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Glomerular basement membrane autoantibodies

Hellmark, Thomas LU and Segelmark, Maarten LU (2007) p.553-559
Abstract

Anti-glomerular basement membrane (anti-GBM) disease is a prototype of autoimmune disease. The disease can be transferred with the antibodies and there is a strong correlation with certain human leukocyte antigen (HLA) genes. The pathogenic epitope on the NC1 domain of the 3-chain of type IV collagen is well characterized and only antibodies against this epitope correlate with disease. The diagnosis is made on the combination of rapidly progressive renal failure and the demonstration of anti-GBM antibodies. The course is sometimes complicated by severe lung haemorrhage, and untreated anti-GBM disease has a poor prognosis. Early diagnosis and treatment with immunosuppression and plasma exchange leads to improved prognosis. Because of its... (More)

Anti-glomerular basement membrane (anti-GBM) disease is a prototype of autoimmune disease. The disease can be transferred with the antibodies and there is a strong correlation with certain human leukocyte antigen (HLA) genes. The pathogenic epitope on the NC1 domain of the 3-chain of type IV collagen is well characterized and only antibodies against this epitope correlate with disease. The diagnosis is made on the combination of rapidly progressive renal failure and the demonstration of anti-GBM antibodies. The course is sometimes complicated by severe lung haemorrhage, and untreated anti-GBM disease has a poor prognosis. Early diagnosis and treatment with immunosuppression and plasma exchange leads to improved prognosis. Because of its clinical significance and high predictive value, anti-GBM antibody analysis is indicated in most cases of unknown renal failure with microhaematuria, especially if progression is rapid. Circulating anti-GBM antibodies can be detected with indirect immunofluorescence (IF) or enzyme-linked immunosorbent assay (ELISA). In indirect IF, serum from the patient is overlaid with a section of normal kidney. A good substrate and a good pathologist are needed because unspecific staining can be difficult to distinguish from the true linear staining pattern. Low levels of circulating autoantibodies cannot usually be detected with indirect IF. There are several ELISA kits available on the market. The performances of these assays depend on the purity of the antigen preparation, but are generally good.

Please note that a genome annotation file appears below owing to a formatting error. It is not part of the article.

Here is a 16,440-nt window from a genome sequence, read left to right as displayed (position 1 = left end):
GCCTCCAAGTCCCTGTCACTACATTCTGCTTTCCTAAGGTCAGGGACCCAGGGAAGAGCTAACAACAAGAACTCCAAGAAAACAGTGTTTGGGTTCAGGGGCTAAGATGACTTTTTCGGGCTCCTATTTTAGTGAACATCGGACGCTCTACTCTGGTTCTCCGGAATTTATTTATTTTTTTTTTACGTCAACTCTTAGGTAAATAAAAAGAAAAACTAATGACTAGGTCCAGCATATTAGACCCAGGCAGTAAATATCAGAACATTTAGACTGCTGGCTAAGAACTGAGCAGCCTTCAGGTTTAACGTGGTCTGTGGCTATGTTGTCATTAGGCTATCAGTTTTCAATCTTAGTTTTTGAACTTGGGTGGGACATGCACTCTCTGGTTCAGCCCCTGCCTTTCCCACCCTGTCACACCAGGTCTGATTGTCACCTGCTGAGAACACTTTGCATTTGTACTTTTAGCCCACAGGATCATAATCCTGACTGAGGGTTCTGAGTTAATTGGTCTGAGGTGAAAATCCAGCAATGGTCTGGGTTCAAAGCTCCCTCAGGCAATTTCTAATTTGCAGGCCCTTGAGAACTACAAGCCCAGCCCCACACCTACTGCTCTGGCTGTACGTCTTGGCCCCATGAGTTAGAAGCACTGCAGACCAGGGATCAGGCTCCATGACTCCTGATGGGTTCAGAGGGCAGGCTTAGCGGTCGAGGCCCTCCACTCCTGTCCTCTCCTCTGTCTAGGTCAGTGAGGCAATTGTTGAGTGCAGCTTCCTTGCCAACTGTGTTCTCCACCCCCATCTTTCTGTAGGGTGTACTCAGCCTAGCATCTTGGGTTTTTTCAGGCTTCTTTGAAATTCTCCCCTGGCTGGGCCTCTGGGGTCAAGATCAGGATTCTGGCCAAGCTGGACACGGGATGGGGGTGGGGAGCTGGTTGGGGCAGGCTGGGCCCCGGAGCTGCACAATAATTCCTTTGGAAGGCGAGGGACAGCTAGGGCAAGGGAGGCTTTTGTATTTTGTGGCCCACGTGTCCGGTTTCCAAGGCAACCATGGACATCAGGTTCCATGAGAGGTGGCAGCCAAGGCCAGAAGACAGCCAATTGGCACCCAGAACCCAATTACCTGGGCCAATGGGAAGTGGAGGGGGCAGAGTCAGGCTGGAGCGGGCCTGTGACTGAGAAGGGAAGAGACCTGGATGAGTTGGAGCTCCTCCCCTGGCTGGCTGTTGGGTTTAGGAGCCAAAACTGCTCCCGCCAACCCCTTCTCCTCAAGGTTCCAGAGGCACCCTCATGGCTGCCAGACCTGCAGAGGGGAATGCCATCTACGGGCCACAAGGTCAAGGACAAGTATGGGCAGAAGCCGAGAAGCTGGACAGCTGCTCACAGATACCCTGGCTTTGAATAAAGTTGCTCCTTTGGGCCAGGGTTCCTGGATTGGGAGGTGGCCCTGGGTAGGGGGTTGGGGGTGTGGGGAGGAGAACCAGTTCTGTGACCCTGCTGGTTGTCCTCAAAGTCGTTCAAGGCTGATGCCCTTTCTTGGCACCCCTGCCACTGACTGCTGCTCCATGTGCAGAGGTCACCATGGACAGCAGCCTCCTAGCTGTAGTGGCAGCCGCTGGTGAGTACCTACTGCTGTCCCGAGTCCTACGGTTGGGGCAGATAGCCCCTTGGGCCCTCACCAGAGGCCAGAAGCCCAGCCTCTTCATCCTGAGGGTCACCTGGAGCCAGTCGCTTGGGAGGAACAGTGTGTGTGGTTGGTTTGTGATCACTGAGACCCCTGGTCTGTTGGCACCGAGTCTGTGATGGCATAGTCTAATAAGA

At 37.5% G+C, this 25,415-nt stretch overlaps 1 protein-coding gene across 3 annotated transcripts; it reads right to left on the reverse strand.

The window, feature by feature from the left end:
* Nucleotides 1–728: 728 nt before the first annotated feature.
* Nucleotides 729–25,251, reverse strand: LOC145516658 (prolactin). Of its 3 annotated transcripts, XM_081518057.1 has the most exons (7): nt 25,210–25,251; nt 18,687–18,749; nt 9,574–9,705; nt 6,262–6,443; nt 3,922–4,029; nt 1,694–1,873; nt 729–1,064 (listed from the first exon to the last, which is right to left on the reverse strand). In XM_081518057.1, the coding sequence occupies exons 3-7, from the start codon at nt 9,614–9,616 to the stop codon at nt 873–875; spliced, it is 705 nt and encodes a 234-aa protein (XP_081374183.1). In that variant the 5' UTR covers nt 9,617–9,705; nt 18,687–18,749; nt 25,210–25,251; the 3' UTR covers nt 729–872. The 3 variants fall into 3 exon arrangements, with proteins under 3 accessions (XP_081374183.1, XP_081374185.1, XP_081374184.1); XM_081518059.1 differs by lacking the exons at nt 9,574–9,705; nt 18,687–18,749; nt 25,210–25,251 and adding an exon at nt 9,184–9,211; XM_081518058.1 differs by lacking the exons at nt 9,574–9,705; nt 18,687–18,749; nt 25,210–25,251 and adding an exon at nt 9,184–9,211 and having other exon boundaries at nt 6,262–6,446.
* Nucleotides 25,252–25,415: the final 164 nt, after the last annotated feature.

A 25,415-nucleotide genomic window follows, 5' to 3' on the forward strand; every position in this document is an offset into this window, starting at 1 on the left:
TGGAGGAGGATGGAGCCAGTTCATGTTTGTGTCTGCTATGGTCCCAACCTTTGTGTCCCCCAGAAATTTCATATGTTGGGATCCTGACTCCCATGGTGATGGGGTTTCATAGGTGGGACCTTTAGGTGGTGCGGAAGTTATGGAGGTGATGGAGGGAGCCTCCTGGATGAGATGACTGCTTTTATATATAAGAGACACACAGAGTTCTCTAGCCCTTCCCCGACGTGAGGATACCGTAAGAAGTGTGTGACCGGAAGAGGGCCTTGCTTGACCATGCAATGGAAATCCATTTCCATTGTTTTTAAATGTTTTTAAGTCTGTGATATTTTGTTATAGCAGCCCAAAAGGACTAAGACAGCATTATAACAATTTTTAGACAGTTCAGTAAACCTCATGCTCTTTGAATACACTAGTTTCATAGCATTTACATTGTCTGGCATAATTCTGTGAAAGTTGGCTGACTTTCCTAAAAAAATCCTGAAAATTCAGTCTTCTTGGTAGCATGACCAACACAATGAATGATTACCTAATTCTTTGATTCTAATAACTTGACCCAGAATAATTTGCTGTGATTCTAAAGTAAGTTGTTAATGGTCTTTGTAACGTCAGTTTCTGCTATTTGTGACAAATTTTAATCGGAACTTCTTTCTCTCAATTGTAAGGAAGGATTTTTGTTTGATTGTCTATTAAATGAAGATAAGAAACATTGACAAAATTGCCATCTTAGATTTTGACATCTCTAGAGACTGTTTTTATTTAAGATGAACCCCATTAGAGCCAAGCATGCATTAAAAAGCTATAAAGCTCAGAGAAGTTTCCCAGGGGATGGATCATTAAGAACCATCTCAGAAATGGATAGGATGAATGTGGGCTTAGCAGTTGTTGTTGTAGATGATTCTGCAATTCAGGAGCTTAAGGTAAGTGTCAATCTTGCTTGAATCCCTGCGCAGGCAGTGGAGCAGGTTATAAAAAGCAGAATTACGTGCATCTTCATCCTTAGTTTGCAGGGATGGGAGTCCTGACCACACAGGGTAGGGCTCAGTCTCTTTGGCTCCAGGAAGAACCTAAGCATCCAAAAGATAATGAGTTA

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Please use this url to cite or link to this publication:
author
organization
publishing date
type
Chapter in Book/Report/Conference proceeding
publication status
published
subject
host publication
Autoantibodies
editor
Shoenfeld, Yehuda; Gershwin, M. Eric; Meroni, Pier Luige; ; and
pages
553 - 559
publisher
Elsevier Inc.
external identifiers
  • scopus:84882510867
ISBN
9780444527639
DOI
10.1016/B978-044452763-9/50072-X
language
English
LU publication?
yes
id
dfb6de01-a677-4f5e-a74e-20998661e7d2
date added to LUP
2018-11-05 20:38:25
date last changed
2019-03-08 02:47:47
@inbook{dfb6de01-a677-4f5e-a74e-20998661e7d2,
  abstract     = {<p>Anti-glomerular basement membrane (anti-GBM) disease is a prototype of autoimmune disease. The disease can be transferred with the antibodies and there is a strong correlation with certain human leukocyte antigen (HLA) genes. The pathogenic epitope on the NC1 domain of the 3-chain of type IV collagen is well characterized and only antibodies against this epitope correlate with disease. The diagnosis is made on the combination of rapidly progressive renal failure and the demonstration of anti-GBM antibodies. The course is sometimes complicated by severe lung haemorrhage, and untreated anti-GBM disease has a poor prognosis. Early diagnosis and treatment with immunosuppression and plasma exchange leads to improved prognosis. Because of its clinical significance and high predictive value, anti-GBM antibody analysis is indicated in most cases of unknown renal failure with microhaematuria, especially if progression is rapid. Circulating anti-GBM antibodies can be detected with indirect immunofluorescence (IF) or enzyme-linked immunosorbent assay (ELISA). In indirect IF, serum from the patient is overlaid with a section of normal kidney. A good substrate and a good pathologist are needed because unspecific staining can be difficult to distinguish from the true linear staining pattern. Low levels of circulating autoantibodies cannot usually be detected with indirect IF. There are several ELISA kits available on the market. The performances of these assays depend on the purity of the antigen preparation, but are generally good.</p>},
  author       = {Hellmark, Thomas and Segelmark, Maarten},
  editor       = {Shoenfeld, Yehuda and Gershwin, M. Eric and Meroni, Pier Luige},
  isbn         = {9780444527639},
  language     = {eng},
  month        = {12},
  pages        = {553--559},
  publisher    = {Elsevier Inc.},
  title        = {Glomerular basement membrane autoantibodies},
  url          = {http://dx.doi.org/10.1016/B978-044452763-9/50072-X},
  year         = {2007},
}